Paul J. Dauenhauer | Newswise Science News
Further information:
http://www.umass.edu

More articles from Life Sciences:

nachricht When Air is in Short Supply - Shedding light on plant stress reactions when oxygen runs short
23.03.2017 | Institut für Pflanzenbiochemie

nachricht WPI team grows heart tissue on spinach leaves
23.03.2017 | Worcester Polytechnic Institute

All articles from Life Sciences >>>

The most recent press releases about innovation >>>

Die letzten 5 Focus-News des innovations-reports im Überblick:

Im Focus: Giant Magnetic Fields in the Universe

Astronomers from Bonn and Tautenburg in Thuringia (Germany) used the 100-m radio telescope at Effelsberg to observe several galaxy clusters. At the edges of these large accumulations of dark matter, stellar systems (galaxies), hot gas, and charged particles, they found magnetic fields that are exceptionally ordered over distances of many million light years. This makes them the most extended magnetic fields in the universe known so far.

The results will be published on March 22 in the journal „Astronomy & Astrophysics“.

Galaxy clusters are the largest gravitationally bound structures in the universe. With a typical extent of about 10 million light years, i.e. 100 times the...

Im Focus: Tracing down linear ubiquitination

Researchers at the Goethe University Frankfurt, together with partners from the University of Tübingen in Germany and Queen Mary University as well as Francis Crick Institute from London (UK) have developed a novel technology to decipher the secret ubiquitin code.

Ubiquitin is a small protein that can be linked to other cellular proteins, thereby controlling and modulating their functions. The attachment occurs in many...

Im Focus: Perovskite edges can be tuned for optoelectronic performance

Layered 2D material improves efficiency for solar cells and LEDs

In the eternal search for next generation high-efficiency solar cells and LEDs, scientists at Los Alamos National Laboratory and their partners are creating...

Im Focus: Polymer-coated silicon nanosheets as alternative to graphene: A perfect team for nanoelectronics

Silicon nanosheets are thin, two-dimensional layers with exceptional optoelectronic properties very similar to those of graphene. Albeit, the nanosheets are less stable. Now researchers at the Technical University of Munich (TUM) have, for the first time ever, produced a composite material combining silicon nanosheets and a polymer that is both UV-resistant and easy to process. This brings the scientists a significant step closer to industrial applications like flexible displays and photosensors.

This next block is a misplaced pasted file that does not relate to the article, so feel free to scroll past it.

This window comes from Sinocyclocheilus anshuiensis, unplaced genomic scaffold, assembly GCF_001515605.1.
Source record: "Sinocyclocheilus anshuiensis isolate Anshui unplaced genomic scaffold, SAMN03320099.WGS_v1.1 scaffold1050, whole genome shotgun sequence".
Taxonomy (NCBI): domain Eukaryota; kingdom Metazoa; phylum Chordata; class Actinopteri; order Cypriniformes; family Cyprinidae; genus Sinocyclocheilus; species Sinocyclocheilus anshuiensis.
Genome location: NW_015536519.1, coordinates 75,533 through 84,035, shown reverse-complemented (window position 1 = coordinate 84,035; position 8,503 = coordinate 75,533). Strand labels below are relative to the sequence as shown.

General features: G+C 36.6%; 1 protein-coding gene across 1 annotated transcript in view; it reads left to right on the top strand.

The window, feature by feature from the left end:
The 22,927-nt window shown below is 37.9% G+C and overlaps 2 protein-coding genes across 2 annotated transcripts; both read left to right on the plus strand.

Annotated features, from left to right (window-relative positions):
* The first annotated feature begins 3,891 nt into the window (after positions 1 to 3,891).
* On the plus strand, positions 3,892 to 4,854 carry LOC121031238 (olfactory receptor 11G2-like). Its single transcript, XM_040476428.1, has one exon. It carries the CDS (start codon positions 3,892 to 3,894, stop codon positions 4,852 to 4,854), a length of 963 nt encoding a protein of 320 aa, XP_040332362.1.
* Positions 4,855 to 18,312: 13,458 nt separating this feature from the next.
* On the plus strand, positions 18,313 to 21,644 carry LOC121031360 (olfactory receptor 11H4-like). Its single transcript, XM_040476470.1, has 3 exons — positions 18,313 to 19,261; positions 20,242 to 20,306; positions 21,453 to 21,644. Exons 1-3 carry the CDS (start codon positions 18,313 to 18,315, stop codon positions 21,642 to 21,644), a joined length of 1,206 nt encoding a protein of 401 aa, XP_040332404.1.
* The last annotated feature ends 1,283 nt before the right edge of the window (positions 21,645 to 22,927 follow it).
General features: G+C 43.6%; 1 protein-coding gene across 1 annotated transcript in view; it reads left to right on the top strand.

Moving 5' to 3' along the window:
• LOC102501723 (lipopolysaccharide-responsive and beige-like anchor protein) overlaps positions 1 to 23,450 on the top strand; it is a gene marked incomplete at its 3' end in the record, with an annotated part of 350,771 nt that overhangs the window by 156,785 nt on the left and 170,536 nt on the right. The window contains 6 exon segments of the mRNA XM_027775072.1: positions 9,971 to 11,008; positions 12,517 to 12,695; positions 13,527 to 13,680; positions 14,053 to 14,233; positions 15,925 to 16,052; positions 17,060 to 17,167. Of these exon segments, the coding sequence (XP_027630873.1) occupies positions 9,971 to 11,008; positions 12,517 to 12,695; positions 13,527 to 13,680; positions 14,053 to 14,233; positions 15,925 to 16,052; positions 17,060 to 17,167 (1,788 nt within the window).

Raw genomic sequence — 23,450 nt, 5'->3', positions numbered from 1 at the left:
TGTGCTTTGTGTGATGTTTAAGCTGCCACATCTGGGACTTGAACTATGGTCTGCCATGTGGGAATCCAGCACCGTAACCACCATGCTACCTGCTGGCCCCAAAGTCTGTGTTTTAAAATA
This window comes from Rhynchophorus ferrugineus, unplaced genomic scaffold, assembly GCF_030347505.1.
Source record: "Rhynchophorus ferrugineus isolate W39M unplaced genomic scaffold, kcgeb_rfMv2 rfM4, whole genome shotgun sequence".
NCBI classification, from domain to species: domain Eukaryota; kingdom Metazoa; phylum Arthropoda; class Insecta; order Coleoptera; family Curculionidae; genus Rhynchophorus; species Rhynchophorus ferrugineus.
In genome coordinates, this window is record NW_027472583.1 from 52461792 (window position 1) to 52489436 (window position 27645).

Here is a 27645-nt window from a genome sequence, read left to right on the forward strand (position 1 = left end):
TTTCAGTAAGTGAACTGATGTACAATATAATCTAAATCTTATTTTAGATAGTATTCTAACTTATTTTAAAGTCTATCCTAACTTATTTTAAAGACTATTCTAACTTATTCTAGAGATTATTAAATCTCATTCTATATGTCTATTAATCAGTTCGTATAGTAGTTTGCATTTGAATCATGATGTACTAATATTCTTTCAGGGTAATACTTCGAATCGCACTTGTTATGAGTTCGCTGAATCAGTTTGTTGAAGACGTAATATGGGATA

Silicon nanosheets are thin, two-dimensional layers with exceptional optoelectronic properties very similar to those of graphene. Albeit, the nanosheets are...

Im Focus: Researchers Imitate Molecular Crowding in Cells

Enzymes behave differently in a test tube compared with the molecular scrum of a living cell. Chemists from the University of Basel have now been able to simulate these confined natural conditions in artificial vesicles for the first time. As reported in the academic journal Small, the results are offering better insight into the development of nanoreactors and artificial organelles.

Enzymes behave differently in a test tube compared with the molecular scrum of a living cell. Chemists from the University of Basel have now been able to...

All Focus news of the innovation-report >>>

Anzeige

Anzeige

Event News

International Land Use Symposium ILUS 2017: Call for Abstracts and Registration open

20.03.2017 | Event News

CONNECT 2017: International congress on connective tissue

14.03.2017 | Event News

ICTM Conference: Turbine Construction between Big Data and Additive Manufacturing

07.03.2017 | Event News

 
Latest News

When Air is in Short Supply - Shedding light on plant stress reactions when oxygen runs short

23.03.2017 | Life Sciences

Researchers use light to remotely control curvature of plastics

23.03.2017 | Power and Electrical Engineering

Sea ice extent sinks to record lows at both poles

23.03.2017 | Earth Sciences

VideoLinks
B2B-VideoLinks
More VideoLinks >>>